How the Bhagavad Gita Sets Us Free

We tend to view fate and free will as diametric opposites. The ancient text made a different argument long ago.

Vintage Hindu God Krishan Gita Birth Litho Print Original Vasudeo Pandya 1932 Bhagavad Gita free will
A 1932 painting depicting Krishna and Arjuna (Wikimedia Commons)

Kiran Sampath


May 17, 2024


9 min

Prince Arjuna faces an existential crisis: two sides of his family, the Pandavas and the Kauravas, are killing each other, and he doesn’t know if he should join the fight. Though parts of his dilemma may be unrelatable — the sound of hooves, bows and arrows, his chariot driver Krishna doubling as a spiritual guide — others aren’t, such as the paralysis and dread that comes with making what feels like a life-altering choice. If you replace Krishna with a friend, the differences blur. We all make decisions. Or do we?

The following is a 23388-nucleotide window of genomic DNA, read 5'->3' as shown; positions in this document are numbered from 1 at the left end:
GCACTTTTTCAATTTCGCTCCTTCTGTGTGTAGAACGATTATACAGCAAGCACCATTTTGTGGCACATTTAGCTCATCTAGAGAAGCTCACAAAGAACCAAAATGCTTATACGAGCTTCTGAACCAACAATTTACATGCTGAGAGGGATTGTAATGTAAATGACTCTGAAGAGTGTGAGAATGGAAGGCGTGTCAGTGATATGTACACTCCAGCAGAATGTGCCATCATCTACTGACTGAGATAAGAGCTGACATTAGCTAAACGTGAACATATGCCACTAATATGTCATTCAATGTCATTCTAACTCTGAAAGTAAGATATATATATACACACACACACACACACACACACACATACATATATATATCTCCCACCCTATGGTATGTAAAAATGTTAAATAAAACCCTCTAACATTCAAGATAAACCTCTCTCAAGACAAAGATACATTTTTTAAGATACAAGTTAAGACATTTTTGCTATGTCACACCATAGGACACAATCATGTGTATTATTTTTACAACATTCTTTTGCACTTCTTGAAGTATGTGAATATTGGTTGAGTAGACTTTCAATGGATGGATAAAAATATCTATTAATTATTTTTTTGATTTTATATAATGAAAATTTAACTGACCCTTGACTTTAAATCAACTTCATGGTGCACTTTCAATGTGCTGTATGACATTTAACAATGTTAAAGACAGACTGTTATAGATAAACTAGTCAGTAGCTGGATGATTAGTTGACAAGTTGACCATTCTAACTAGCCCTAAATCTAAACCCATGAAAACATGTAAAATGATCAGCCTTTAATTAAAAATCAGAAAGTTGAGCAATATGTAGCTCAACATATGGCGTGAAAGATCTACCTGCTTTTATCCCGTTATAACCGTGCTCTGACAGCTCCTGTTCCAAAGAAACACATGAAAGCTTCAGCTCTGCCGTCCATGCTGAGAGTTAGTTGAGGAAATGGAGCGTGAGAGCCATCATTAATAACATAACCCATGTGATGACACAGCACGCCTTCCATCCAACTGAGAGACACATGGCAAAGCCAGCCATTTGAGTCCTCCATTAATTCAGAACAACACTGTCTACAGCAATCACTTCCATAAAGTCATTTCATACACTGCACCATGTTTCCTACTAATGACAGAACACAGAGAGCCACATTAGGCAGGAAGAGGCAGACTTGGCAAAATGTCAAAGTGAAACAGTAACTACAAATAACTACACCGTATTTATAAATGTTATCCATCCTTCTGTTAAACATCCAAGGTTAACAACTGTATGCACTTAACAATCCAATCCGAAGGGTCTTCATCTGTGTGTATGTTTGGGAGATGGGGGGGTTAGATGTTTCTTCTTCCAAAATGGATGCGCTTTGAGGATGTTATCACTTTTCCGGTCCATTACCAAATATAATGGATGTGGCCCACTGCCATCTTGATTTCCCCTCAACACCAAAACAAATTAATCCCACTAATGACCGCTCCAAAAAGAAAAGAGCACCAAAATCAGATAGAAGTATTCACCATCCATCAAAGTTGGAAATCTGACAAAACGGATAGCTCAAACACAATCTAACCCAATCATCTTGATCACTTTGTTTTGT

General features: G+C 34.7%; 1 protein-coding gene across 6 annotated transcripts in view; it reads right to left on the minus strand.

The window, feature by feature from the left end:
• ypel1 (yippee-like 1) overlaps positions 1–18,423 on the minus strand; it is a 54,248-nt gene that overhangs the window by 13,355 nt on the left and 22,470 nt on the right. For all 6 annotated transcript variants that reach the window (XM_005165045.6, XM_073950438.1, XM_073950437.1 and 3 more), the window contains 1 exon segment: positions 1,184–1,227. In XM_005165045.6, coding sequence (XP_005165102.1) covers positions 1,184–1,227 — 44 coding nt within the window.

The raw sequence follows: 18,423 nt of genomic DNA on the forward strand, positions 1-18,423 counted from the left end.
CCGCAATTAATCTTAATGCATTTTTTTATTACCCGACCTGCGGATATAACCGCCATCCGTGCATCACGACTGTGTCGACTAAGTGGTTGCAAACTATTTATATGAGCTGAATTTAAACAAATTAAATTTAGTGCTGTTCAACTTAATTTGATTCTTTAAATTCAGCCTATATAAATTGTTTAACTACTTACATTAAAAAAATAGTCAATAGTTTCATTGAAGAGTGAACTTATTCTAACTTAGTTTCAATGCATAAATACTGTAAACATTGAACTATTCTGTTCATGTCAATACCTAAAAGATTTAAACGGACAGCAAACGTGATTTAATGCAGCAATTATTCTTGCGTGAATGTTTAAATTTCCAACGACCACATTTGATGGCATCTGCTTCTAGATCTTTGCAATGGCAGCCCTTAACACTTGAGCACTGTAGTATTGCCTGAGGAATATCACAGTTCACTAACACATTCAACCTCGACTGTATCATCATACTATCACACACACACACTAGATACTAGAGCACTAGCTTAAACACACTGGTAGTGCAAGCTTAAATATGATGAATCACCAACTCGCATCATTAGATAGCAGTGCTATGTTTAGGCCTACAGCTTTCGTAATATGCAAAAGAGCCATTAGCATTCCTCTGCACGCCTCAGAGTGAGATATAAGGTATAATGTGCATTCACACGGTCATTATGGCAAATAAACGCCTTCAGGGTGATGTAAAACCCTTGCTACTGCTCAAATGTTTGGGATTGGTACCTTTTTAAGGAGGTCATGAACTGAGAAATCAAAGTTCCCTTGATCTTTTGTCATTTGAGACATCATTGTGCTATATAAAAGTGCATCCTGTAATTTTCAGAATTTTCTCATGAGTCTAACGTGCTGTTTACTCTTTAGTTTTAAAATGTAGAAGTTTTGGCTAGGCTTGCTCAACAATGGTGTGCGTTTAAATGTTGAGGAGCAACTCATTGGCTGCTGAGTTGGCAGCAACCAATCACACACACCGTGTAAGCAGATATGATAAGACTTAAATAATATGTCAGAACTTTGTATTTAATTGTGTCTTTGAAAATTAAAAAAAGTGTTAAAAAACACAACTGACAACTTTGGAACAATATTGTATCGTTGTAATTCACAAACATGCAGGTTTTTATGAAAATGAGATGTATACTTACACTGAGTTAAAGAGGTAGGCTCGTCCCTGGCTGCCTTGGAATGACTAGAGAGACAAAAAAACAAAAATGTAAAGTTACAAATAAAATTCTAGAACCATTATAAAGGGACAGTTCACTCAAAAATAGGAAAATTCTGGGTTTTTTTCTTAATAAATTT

For millennia, philosophers ranging from Epicurus to David Hume have struggled to resolve this problem. Two camps have emerged: the determinists believe that prior events — genetics, the environment, or laws of nature — drive all future events. The free willers think this is blasphemous: individuals have and do make choices. 

But impassioned debaters often forget to examine the query through the lens of the 700-verse Bhagavad Gita, one of the oldest philosophical texts in the world. Its answer might surprise you.

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